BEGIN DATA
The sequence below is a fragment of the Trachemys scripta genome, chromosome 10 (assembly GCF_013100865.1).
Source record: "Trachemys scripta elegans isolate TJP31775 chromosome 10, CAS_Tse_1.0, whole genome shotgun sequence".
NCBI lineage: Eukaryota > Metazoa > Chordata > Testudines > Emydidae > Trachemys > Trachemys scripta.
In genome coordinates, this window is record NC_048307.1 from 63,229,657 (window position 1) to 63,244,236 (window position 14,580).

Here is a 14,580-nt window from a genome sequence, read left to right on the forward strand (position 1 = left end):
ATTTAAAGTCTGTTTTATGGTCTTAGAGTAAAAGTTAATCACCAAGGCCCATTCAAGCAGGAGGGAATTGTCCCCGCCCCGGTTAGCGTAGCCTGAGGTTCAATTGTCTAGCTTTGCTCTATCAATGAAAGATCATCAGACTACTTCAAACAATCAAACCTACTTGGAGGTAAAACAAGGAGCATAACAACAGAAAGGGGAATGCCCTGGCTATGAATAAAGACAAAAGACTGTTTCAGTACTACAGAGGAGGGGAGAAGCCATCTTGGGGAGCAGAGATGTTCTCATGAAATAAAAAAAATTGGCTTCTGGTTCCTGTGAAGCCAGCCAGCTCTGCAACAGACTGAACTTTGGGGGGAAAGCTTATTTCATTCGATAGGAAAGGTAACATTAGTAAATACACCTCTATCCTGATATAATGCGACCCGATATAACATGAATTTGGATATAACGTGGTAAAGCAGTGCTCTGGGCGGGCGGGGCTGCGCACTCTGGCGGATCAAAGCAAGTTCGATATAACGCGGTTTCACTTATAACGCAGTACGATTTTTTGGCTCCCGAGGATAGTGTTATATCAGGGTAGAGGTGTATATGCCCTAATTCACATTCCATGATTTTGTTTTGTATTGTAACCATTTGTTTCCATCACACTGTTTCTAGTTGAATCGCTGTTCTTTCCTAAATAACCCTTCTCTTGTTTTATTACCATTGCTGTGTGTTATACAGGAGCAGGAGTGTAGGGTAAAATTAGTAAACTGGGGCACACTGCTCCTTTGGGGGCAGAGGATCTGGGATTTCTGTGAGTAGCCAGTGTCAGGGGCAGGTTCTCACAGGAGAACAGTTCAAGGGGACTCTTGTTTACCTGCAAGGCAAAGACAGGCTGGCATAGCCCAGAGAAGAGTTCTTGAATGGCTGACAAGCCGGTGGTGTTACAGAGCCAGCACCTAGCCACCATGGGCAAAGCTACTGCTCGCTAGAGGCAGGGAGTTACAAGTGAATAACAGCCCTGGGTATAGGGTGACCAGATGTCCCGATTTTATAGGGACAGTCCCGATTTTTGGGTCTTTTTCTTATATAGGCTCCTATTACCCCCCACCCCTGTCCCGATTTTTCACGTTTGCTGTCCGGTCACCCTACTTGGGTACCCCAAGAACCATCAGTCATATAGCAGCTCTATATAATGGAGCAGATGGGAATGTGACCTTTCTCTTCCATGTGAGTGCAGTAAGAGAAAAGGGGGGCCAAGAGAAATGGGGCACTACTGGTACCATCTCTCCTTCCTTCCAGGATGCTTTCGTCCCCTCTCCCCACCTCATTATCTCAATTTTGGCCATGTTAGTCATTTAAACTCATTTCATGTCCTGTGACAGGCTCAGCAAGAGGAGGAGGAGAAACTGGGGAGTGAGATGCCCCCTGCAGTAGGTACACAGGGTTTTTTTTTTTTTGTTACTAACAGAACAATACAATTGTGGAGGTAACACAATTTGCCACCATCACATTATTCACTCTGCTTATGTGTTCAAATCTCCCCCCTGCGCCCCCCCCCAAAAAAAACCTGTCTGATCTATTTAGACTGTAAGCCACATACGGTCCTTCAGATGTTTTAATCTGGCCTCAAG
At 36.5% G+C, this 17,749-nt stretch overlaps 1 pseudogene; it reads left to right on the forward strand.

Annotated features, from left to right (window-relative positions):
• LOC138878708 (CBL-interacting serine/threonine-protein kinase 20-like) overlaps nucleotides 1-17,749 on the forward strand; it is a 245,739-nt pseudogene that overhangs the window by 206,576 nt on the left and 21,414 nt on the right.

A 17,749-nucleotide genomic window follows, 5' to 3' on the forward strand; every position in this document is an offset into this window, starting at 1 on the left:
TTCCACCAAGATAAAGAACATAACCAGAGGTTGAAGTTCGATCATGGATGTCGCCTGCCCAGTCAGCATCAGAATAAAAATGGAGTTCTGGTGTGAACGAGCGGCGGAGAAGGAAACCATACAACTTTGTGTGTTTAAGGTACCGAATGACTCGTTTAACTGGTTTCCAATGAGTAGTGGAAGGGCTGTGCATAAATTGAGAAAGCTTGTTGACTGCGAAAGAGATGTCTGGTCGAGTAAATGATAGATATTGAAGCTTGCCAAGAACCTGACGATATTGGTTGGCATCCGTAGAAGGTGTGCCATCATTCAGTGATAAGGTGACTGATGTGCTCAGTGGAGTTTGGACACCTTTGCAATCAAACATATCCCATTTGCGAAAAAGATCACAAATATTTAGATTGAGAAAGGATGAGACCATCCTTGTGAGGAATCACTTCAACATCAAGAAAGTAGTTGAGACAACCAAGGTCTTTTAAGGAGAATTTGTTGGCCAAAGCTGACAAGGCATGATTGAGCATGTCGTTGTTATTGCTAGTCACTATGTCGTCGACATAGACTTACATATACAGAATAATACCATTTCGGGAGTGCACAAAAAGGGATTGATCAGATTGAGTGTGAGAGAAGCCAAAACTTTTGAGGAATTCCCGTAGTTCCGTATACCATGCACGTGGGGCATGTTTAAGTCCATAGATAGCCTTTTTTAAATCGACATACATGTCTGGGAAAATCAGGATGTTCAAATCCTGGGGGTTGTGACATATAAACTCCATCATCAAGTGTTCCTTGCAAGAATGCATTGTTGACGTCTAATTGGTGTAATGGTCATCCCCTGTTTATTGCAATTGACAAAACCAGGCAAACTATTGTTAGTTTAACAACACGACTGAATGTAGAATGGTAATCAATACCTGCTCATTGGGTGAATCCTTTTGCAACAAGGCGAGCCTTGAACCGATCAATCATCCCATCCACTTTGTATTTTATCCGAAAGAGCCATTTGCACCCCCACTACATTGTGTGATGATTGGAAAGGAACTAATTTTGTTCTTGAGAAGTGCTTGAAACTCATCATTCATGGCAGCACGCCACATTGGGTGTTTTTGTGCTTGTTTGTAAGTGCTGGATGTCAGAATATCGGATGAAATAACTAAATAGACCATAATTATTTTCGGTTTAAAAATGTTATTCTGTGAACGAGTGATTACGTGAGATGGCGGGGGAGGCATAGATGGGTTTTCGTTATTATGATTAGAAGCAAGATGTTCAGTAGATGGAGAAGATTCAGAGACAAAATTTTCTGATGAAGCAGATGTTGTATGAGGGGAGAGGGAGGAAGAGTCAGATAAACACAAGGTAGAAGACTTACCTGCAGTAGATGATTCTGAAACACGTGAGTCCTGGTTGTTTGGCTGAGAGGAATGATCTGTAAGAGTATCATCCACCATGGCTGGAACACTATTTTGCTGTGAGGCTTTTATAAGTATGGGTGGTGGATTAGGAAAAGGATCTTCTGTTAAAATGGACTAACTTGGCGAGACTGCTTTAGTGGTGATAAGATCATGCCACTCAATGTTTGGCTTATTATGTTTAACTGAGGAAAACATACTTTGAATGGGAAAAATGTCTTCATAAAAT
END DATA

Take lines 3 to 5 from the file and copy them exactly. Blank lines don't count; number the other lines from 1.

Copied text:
NCBI lineage: Eukaryota > Metazoa > Chordata > Testudines > Emydidae > Trachemys > Trachemys scripta.
In genome coordinates, this window is record NC_048307.1 from 63,229,657 (window position 1) to 63,244,236 (window position 14,580).

Here is a 14,580-nt window from a genome sequence, read left to right on the forward strand (position 1 = left end):